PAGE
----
The Barkley Marathons, which is “rumoured” to take place this weekend, is surrounded by folklore about prison escapes and encounters with wild boar. If you’ve never been to Frozen Head (or even possibly if you have), you might think of it as a mysterious, forbidding place whose only reason for existence is as the site of Laz Lake’s infamous 100-miler. But if you take a look at this video by Jamil Coury (who is returning to the Barkley for the fifth time this year), you’ll see that it’s just a state park like any other, with trails and campgrounds where families go to relax a little later in the season, just like they do in state, national and provincial parks across North America.

RELATED: Two Canadian women headed to Barkley Marathons

Coury and another Barkley veteran, Guillaume Calmettes of France, spent a few days together last month, running the trails in Frozen Head to get in shape for this year’s race. They make Frozen Head look positively benign.

Last year there were no finishers, thanks largely to terrible weather. Spring weather can be unpredictable anywhere, and last year Frozen Head got walloped with a massive rainstorm, dense fog and cold temperatures on race weekend. Running five 20-mile loops in 60 hours with no course markings and no organized aid stations is hard enough–add bad weather to the mix, and any hopes of finishing were dashed for most people after a loop or two. Gary Robbins completed a “fun run,” three loops in under 40 hours. (To be allowed to attempt a fourth loop, racers must complete three loops in under 36 hours.)

RELATED: Gary Robbins won’t be racing Barkley 2019 due to an injury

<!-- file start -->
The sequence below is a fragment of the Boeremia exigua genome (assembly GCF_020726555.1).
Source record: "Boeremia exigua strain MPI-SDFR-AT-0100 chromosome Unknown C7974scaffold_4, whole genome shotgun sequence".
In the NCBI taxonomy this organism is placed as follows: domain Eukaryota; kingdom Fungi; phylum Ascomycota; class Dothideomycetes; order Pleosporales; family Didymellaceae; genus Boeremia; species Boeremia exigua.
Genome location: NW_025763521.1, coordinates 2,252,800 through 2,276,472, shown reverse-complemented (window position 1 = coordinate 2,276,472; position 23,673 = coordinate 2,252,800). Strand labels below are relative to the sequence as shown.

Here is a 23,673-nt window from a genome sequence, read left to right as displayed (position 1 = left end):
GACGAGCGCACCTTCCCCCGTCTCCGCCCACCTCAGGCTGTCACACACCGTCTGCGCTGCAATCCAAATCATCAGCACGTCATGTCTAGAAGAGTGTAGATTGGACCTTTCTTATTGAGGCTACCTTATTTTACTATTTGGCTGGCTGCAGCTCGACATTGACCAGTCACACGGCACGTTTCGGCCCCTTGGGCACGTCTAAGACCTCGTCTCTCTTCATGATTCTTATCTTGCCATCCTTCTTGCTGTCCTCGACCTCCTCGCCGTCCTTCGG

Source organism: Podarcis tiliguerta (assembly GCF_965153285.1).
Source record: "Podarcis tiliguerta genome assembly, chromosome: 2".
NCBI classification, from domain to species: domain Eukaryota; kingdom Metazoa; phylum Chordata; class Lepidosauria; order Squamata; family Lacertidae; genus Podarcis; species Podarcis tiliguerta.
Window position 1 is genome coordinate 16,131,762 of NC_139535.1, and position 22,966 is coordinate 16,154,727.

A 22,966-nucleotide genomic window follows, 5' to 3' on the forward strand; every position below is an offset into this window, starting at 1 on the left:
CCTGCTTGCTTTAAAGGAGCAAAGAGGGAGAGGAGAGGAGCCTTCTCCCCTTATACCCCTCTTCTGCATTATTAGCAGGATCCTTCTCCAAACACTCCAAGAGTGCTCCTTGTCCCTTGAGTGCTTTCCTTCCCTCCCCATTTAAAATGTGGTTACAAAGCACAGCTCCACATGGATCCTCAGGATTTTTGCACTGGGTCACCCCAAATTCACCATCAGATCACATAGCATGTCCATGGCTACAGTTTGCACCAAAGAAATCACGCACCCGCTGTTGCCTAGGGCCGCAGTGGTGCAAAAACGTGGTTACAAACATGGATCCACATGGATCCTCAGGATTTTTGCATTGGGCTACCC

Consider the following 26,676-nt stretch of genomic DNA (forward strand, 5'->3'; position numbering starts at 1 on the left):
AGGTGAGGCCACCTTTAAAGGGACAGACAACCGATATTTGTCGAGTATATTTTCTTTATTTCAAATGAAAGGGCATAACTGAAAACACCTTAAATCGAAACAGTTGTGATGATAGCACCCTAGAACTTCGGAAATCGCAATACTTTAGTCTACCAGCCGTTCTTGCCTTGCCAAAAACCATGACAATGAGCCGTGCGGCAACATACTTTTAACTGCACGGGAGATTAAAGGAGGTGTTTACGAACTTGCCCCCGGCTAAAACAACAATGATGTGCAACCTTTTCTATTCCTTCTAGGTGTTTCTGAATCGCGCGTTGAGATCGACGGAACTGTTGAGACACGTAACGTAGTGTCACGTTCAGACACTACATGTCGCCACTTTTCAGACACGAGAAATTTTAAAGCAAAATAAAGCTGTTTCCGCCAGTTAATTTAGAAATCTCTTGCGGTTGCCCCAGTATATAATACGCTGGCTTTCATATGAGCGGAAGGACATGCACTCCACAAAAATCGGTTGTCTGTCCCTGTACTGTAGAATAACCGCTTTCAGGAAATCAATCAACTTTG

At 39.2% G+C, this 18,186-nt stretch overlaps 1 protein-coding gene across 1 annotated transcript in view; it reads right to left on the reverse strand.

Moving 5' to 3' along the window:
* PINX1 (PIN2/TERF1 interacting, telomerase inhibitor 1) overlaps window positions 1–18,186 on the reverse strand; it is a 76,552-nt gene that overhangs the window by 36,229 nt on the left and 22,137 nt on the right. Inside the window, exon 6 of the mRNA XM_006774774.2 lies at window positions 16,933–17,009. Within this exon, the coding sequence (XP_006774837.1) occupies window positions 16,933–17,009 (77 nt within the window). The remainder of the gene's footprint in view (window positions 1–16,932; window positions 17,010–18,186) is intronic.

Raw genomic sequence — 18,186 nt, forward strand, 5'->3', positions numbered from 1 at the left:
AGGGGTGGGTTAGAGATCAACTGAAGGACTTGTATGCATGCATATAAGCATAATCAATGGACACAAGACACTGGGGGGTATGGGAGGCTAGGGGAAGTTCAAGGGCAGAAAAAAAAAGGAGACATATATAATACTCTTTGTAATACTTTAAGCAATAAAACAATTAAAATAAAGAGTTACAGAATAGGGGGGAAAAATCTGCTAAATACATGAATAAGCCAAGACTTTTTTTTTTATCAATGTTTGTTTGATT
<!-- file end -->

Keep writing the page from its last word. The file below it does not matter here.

2018 Barkley Marathons
American runners Mike Wardian and Jamil Coury chat about the changes to the book placement and route in 2018. Photo: Canadian Running

This year could be a different story. The forecast for Frozen Head is for temperatures of between 10 C and 20 C, with thunderstorms possible on Saturday.

Calmettes reports there are apparently two new climbs on the course this year, with 14,000 feet (4,267m) of elevation change per loop. Trust Laz to always have something up his sleeve.

Speculation about starters continues to swirl. Besides the usual suspects Coury and Calmettes, we’ll be interested to watch Karel Sabbe, the Belgian dentist who set a self-supported FKT on the Appalachian Trail last year, and Morgan Mckay, the OCR crusher from Ottawa, among others. We’ve heard rumours about other veterans returning, including some previous finishers.

We’ve also just learned that Nicky Spinks is among the starters. The British ultrarunner ran a double Ramsay Round last year, has also run a double Bob Graham Round, and crewed for Damian Hall at UTMB last year.

Let’s hope to add to the numbers of finishers this year.

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